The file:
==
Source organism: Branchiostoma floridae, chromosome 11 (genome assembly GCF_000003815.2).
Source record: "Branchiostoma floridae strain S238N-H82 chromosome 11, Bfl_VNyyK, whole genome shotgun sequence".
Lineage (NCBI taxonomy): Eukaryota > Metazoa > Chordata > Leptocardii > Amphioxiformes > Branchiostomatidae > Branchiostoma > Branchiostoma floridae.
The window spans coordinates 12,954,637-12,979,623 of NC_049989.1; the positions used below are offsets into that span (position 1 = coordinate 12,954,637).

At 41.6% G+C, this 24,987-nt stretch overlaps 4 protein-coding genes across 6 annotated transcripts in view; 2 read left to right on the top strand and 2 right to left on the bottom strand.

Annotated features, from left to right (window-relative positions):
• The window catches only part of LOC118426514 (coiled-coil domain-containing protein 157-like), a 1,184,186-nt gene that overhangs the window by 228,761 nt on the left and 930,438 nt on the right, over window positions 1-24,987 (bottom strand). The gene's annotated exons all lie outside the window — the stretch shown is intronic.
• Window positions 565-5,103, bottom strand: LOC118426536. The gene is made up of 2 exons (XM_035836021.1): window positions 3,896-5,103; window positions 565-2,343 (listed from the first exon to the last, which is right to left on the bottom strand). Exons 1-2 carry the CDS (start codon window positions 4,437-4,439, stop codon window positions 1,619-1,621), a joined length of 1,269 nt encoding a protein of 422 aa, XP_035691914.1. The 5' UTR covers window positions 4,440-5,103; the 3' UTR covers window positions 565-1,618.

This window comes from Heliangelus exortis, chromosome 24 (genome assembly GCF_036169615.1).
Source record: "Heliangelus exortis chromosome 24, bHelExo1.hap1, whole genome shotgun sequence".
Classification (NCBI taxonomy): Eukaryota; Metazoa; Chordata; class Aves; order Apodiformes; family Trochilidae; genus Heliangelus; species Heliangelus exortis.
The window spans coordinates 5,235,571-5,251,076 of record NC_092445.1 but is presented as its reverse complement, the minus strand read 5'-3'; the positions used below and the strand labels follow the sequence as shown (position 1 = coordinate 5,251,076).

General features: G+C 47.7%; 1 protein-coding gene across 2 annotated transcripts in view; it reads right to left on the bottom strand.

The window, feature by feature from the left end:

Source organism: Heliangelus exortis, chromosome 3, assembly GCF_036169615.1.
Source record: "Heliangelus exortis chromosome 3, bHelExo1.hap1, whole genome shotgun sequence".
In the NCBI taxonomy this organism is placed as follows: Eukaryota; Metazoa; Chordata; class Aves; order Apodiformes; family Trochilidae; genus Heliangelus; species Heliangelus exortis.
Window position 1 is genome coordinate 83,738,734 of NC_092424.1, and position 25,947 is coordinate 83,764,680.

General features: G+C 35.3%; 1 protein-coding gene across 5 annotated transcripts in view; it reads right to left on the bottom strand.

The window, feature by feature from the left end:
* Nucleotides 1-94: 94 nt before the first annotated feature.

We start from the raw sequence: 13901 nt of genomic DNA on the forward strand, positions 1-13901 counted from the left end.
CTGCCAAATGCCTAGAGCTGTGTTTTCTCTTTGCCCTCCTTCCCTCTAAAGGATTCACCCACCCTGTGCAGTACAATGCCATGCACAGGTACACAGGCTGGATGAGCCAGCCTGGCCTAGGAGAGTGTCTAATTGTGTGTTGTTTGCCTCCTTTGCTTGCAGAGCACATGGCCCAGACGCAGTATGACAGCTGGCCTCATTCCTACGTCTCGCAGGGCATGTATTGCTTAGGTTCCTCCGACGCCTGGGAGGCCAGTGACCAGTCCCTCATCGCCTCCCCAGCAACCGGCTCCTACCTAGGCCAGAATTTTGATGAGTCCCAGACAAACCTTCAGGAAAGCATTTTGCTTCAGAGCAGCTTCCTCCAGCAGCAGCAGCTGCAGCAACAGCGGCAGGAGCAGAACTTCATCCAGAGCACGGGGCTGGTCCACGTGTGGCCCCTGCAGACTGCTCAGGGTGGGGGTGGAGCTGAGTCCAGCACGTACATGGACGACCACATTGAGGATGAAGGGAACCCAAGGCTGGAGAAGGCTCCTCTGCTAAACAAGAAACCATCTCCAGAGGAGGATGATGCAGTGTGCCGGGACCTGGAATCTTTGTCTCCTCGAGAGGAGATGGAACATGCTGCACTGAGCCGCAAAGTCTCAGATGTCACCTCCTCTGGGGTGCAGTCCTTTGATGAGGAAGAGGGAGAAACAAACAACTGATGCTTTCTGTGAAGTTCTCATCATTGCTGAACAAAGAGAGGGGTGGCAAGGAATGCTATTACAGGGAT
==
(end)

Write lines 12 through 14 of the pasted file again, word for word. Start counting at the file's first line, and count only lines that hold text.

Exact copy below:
The window spans coordinates 5,235,571-5,251,076 of record NC_092445.1 but is presented as its reverse complement, the minus strand read 5'-3'; the positions used below and the strand labels follow the sequence as shown (position 1 = coordinate 5,251,076).

General features: G+C 47.7%; 1 protein-coding gene across 2 annotated transcripts in view; it reads right to left on the bottom strand.

The window, feature by feature from the left end: